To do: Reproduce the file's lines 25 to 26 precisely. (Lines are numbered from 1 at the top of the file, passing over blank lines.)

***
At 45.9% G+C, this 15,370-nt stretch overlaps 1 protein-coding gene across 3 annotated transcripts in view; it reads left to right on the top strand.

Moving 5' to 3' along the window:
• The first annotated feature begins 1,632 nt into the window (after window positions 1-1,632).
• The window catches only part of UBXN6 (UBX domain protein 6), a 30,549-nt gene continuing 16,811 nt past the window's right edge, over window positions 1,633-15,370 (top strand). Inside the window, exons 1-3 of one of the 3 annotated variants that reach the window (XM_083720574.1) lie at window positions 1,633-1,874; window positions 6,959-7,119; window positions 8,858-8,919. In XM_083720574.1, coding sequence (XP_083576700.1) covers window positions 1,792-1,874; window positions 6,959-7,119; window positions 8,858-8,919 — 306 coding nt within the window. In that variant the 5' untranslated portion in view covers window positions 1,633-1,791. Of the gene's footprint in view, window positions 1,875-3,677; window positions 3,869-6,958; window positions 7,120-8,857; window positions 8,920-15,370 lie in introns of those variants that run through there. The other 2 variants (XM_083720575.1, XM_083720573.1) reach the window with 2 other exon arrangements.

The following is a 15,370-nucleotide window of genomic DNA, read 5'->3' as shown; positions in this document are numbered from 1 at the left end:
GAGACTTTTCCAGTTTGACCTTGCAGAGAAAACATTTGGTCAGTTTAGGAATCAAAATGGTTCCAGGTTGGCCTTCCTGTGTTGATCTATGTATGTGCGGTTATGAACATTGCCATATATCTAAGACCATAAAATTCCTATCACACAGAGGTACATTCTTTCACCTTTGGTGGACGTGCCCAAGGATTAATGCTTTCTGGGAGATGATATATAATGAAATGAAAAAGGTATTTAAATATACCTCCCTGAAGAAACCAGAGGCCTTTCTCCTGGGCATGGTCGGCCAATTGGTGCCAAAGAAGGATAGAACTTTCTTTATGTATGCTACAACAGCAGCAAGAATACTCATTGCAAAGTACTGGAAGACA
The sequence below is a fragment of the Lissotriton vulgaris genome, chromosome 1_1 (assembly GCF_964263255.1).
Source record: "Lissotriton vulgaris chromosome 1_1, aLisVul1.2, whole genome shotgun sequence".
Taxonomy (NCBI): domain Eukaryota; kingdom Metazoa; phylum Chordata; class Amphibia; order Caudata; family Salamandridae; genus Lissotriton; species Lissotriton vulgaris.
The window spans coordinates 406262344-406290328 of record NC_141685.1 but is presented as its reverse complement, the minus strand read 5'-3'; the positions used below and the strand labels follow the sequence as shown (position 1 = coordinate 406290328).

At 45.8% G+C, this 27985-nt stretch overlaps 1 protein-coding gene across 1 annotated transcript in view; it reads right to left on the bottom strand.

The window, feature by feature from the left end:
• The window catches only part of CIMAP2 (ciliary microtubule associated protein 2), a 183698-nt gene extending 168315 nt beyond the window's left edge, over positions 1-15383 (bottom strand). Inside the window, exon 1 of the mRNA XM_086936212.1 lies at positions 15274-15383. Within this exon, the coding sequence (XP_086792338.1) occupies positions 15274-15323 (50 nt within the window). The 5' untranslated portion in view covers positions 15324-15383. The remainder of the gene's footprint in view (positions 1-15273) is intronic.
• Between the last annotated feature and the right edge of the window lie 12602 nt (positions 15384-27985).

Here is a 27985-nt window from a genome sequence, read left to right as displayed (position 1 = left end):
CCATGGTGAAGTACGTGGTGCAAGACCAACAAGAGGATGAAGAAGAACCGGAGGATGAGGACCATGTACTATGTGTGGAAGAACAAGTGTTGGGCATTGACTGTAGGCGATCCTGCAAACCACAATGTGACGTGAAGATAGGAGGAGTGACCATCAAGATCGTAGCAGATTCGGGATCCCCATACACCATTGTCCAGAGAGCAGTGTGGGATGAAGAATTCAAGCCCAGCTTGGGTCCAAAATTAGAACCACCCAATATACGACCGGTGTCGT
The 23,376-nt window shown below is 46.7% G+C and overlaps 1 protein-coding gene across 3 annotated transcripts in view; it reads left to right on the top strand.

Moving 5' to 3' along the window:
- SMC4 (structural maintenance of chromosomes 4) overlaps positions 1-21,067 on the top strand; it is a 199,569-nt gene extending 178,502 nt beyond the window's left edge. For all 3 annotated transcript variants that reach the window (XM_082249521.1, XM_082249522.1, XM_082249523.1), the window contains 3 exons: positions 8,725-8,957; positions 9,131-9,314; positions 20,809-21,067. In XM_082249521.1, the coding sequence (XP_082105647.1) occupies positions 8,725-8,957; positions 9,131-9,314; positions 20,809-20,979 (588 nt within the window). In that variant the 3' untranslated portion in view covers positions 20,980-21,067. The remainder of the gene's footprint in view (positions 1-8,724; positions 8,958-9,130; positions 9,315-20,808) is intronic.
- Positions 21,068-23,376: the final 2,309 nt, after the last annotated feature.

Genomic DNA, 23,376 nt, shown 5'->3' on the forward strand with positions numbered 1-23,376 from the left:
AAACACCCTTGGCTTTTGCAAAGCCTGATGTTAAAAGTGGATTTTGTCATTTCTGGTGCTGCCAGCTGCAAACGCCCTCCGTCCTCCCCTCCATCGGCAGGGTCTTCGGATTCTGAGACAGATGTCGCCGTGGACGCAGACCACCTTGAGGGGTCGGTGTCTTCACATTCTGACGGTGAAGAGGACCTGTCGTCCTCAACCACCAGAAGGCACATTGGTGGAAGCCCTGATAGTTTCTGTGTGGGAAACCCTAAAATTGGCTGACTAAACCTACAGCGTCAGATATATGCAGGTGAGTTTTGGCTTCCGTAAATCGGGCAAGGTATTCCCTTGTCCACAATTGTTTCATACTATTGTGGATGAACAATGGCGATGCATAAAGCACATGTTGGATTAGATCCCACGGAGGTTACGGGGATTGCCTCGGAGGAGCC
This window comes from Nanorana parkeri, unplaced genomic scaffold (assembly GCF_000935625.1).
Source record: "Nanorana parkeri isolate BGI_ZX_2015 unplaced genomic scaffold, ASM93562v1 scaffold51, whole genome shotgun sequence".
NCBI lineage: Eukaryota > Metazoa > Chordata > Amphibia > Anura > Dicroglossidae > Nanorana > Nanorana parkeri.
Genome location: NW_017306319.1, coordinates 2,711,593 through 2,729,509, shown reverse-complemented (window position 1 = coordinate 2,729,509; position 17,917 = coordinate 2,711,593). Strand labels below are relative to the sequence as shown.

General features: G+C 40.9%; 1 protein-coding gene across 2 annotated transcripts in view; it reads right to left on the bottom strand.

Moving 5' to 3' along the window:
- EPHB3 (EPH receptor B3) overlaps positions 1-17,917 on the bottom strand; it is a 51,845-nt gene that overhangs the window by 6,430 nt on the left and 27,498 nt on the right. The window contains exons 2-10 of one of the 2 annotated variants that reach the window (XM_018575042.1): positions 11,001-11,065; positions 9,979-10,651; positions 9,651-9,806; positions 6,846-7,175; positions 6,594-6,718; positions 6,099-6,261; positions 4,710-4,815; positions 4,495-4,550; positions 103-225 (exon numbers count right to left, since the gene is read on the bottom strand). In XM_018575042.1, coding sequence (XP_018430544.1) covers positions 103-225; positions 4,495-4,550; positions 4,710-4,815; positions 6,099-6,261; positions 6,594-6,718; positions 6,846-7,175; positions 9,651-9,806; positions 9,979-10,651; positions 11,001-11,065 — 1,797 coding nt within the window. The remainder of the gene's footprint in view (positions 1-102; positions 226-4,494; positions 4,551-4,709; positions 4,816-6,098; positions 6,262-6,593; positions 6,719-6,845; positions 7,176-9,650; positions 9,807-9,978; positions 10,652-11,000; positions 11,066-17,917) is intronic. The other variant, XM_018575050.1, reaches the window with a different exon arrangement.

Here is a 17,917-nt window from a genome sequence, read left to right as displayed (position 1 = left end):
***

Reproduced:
NCBI lineage: Eukaryota > Metazoa > Chordata > Amphibia > Anura > Dicroglossidae > Nanorana > Nanorana parkeri.
Genome location: NW_017306319.1, coordinates 2,711,593 through 2,729,509, shown reverse-complemented (window position 1 = coordinate 2,729,509; position 17,917 = coordinate 2,711,593). Strand labels below are relative to the sequence as shown.